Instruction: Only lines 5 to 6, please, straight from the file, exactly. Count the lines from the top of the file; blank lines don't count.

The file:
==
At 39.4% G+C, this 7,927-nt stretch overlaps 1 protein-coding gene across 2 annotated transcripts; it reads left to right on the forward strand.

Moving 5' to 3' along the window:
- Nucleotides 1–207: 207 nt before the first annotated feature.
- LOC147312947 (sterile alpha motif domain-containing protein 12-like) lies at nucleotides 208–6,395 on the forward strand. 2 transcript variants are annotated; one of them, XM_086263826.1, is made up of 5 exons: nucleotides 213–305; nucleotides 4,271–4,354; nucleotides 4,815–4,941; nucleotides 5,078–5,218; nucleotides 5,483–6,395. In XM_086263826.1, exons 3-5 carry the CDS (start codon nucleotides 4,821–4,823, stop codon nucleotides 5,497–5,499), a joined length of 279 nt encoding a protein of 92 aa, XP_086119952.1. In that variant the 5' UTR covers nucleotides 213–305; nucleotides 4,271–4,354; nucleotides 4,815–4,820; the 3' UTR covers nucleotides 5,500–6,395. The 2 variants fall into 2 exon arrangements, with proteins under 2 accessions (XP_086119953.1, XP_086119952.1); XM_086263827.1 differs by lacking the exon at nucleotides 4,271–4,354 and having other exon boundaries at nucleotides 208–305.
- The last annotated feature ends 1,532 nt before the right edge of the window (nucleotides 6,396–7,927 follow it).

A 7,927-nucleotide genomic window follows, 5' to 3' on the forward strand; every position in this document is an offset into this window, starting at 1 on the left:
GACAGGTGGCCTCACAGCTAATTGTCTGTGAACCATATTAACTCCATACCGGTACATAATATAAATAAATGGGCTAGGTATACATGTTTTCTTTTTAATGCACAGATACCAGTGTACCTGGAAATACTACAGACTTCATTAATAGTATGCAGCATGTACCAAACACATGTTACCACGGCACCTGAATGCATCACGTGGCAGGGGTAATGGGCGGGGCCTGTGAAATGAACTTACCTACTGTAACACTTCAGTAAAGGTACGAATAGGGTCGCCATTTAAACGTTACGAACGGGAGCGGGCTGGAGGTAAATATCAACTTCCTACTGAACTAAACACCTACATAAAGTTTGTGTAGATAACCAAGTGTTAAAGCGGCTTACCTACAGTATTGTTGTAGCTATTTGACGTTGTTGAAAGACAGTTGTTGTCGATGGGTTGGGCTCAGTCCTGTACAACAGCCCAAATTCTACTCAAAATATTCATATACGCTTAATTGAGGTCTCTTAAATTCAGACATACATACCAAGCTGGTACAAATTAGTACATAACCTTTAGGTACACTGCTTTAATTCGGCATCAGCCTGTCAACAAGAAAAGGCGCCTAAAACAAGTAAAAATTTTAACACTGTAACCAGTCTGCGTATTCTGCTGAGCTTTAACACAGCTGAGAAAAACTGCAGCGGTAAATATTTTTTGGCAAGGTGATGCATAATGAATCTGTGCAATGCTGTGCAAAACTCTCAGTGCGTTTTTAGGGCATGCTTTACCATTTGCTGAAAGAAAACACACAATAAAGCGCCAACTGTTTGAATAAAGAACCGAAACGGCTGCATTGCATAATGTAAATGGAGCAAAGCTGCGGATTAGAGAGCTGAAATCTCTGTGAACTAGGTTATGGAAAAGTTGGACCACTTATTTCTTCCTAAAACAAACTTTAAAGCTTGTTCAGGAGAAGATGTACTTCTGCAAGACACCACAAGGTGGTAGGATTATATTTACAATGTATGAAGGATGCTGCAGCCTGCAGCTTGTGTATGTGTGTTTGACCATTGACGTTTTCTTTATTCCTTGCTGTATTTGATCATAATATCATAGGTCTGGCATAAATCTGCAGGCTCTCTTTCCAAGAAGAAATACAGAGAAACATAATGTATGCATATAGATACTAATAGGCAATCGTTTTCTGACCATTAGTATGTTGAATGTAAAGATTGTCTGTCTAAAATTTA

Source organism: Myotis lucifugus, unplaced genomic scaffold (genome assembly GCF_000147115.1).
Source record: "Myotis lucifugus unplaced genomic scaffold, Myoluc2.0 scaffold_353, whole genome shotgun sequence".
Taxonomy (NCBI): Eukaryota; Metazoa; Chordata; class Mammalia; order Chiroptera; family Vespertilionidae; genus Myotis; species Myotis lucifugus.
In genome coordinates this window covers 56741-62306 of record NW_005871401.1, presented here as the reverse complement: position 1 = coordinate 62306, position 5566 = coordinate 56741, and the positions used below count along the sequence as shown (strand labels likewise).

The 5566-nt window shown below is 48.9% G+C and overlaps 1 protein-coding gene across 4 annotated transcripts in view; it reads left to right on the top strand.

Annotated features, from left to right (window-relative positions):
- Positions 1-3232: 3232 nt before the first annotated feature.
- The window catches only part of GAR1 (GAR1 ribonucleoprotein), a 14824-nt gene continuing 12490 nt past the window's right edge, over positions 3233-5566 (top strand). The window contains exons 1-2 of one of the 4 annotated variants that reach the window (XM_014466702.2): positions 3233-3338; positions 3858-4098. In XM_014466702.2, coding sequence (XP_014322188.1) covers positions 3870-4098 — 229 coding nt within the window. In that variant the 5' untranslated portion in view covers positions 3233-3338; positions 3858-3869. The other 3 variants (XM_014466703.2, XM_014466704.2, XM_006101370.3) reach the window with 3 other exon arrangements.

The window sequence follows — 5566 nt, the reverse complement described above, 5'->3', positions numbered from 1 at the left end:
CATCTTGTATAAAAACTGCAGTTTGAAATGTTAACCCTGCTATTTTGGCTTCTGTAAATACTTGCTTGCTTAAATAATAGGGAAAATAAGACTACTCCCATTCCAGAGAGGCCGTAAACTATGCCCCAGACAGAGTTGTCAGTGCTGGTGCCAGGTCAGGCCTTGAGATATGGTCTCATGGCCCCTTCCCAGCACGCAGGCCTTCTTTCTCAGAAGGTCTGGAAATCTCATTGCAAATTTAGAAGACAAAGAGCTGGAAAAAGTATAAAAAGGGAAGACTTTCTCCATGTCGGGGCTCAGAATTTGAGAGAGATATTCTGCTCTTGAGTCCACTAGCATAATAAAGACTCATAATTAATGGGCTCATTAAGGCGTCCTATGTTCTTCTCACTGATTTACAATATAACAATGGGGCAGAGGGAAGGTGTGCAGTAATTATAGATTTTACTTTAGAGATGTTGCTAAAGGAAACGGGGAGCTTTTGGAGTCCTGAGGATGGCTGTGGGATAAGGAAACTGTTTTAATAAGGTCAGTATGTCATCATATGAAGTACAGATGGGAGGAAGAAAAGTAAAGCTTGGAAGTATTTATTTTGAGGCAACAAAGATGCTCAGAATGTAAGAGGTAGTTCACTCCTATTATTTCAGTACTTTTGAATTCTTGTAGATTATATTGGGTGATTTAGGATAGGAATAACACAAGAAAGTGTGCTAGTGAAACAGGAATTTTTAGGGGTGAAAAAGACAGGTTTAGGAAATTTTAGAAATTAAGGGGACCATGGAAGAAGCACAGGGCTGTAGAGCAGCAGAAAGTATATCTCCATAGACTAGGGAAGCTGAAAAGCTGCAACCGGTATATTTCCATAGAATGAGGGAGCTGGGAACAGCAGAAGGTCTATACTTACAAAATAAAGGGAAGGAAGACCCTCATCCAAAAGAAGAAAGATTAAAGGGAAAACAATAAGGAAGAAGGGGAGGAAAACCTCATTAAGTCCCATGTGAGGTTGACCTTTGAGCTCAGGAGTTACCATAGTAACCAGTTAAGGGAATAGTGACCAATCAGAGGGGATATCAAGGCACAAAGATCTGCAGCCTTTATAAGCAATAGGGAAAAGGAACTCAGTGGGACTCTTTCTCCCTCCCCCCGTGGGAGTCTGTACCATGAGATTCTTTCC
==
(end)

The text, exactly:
- The last annotated feature ends 1,532 nt before the right edge of the window (nucleotides 6,396–7,927 follow it).

A 7,927-nucleotide genomic window follows, 5' to 3' on the forward strand; every position in this document is an offset into this window, starting at 1 on the left: